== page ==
In short, when the national goal became college for virtually everybody, it sent millions more flocking to college campuses than had previously been the case. This increased demand, enabled by federal subsidies, could not help but to produce the sharp increases in tuitions—and with them, a concomitant increase in debt—that students and their parents have suffered under since.
But the drive to make college accessible for virtually all high school graduates has had an even more profound, and more destructive, consequence than the financial quagmire described above. The most tragic effect has been the decline in student learning. Sending millions more students to college has proved to cost more than mere money. As Murray accurately notes, a genuine liberal arts and sciences core curriculum—a staple of higher education institutions up until roughly fifty years ago—is too difficult for more than about 20 percent of high school graduates. What, then, to do when the goal became sending far more than this percentage to college? Inevitably, this could not be accomplished without lowering standards. Today, most universities have abandoned a required core curriculum, replacing it with “cafeteria-style” education—a little of this, a little of that, but nothing by way of a unified vision of the good life at which liberal education had aimed in the past.
The heartbreaking results of this lowering of standards have been documented in Arum and Roksa’s Academically Adrift, which should have stirred higher education more than it did when it revealed that 36 percent of college students nationwide show little or no increase in fundamental academic skills—critical thinking, complex reasoning, and clear writing—after four years invested in college.
Other national, longitudinal studies confirm the dramatic decline in university standards. For example, in the early ‘60s, college students studied an average of 24 hours a week alone. Today, that number has slipped to 14. Equally alarming, these less-diligent students receive historically high grades. Fifty years ago, “A” grades went to 15 percent of college students nationwide. Today, an A is the most common grade given in college (43 percent). Moreover, 73 percent of all grades awarded today are either A’s or B’s. Given these lax standards at universities, it is unsurprising that Arum and Roksa found what they did.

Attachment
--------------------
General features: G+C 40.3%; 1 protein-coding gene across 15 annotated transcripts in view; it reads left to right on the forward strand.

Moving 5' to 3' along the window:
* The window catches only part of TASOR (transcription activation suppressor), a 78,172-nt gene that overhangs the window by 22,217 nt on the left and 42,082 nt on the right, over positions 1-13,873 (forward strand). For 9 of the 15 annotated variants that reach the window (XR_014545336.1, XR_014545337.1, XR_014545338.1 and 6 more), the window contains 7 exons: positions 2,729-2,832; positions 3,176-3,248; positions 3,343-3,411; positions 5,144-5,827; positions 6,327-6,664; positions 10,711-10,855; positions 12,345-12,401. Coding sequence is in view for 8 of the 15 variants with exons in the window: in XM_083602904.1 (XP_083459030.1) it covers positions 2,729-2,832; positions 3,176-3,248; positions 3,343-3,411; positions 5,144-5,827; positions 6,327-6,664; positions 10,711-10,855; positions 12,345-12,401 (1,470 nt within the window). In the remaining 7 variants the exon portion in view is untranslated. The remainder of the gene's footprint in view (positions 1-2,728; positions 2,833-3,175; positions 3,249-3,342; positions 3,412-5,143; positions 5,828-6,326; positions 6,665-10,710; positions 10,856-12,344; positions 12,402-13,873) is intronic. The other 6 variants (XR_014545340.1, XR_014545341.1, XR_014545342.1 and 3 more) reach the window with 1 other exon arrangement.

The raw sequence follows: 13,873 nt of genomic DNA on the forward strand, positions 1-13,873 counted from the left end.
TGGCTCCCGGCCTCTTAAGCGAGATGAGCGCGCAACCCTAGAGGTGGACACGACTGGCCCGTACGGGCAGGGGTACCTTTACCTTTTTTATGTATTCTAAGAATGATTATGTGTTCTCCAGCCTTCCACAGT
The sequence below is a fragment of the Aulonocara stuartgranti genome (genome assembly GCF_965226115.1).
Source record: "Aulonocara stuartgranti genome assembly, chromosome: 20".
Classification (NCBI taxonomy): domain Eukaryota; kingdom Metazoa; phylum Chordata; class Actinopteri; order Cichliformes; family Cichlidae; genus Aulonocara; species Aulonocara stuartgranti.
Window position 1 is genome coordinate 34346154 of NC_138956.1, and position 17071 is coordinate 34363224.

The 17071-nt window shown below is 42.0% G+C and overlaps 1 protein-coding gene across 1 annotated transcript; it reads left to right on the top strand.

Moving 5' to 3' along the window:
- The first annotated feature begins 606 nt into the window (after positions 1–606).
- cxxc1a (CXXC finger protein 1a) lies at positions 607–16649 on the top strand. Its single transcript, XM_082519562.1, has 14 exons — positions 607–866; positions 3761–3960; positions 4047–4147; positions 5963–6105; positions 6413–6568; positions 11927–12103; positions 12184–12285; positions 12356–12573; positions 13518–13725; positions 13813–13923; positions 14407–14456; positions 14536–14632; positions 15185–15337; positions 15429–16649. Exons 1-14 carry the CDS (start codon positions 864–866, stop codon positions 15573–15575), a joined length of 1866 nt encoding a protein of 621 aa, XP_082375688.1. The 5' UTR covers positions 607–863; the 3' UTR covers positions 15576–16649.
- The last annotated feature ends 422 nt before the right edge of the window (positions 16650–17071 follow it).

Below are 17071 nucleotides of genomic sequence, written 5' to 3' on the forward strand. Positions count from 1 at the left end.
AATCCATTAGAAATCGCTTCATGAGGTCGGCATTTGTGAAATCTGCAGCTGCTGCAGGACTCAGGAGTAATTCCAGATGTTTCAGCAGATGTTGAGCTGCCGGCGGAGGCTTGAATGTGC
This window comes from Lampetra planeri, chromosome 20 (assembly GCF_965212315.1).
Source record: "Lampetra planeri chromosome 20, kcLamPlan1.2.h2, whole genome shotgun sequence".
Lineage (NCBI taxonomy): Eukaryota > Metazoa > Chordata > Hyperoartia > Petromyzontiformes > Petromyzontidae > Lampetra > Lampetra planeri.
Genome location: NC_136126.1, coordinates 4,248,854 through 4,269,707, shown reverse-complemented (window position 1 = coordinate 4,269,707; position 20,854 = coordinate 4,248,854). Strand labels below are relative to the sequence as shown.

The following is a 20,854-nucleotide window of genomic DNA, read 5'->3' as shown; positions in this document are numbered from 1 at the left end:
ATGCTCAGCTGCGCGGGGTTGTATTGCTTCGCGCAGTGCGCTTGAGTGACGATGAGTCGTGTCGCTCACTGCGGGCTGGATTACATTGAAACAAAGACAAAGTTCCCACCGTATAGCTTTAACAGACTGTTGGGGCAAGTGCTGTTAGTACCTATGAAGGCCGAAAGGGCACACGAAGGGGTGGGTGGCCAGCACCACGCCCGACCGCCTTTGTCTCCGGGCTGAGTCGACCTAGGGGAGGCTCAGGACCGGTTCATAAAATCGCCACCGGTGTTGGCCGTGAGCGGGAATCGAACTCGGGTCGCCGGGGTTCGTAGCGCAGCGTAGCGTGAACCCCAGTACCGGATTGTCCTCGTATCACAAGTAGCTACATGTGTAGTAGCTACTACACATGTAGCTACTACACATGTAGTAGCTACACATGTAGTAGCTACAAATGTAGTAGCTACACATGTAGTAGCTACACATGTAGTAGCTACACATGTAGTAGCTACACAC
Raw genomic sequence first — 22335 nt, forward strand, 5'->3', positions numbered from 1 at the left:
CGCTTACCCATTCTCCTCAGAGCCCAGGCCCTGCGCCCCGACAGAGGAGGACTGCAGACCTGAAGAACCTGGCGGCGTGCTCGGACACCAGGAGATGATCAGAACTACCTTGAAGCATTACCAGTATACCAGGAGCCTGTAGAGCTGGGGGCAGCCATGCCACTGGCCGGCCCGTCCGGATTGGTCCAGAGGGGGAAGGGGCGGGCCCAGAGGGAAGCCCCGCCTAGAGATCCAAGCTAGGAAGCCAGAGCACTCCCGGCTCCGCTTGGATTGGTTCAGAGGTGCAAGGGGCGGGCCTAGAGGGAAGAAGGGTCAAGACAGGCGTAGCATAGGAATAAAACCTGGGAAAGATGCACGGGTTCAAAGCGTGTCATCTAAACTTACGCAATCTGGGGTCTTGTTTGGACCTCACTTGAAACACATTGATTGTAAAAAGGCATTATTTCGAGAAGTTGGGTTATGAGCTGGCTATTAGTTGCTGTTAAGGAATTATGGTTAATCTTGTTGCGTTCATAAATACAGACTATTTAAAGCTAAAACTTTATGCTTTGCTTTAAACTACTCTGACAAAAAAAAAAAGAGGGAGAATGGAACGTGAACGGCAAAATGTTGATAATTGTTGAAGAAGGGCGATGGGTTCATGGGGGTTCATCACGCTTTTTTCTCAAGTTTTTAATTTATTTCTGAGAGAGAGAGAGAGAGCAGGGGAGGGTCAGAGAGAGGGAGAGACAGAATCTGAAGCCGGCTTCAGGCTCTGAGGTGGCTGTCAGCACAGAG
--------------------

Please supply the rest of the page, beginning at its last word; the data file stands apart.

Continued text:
But even this massive, decades-long, watering-down of college curricula and grading standards has not succeeded in fulfilling the unfulfillable vision of college for all. Consider these facts: Roughly half of all who enroll in college never graduate. Of the half who do, we know from Academically Adrift that 36 percent fail to demonstrate any substantive increase in learning. This means that, of all the students who enroll in college, only 32 percent succeed in acquiring both a degree and the knowledge that a degree is meant to signify.
As bad as these statistics are, they barely communicate the true human toll exacted by our utopian project. Today, those without college degrees feel like second-class citizens. With this has come a denigration of the mechanical and other talents needed to succeed at skilled trades, which, on average, can pay well.
Worse, those students who, contrary to their interests and aptitude, feel compelled by public pressure to attend college, only then to drop out, suffer a double-blow. They are left not only demoralized by their “failure,” but also often find themselves burdened with student-loan debt, which is all the more difficult for them to repay because they do not have a degree.
Higher-education reformers look at this bleak picture and wonder why all the ostensible solutions to the higher-education crisis serve only to double-down on the misguided premise that produced the crisis in the first place. Until and unless we jettison our utopian expectations, increasing numbers of students will continue to pay more and more and learn less and less.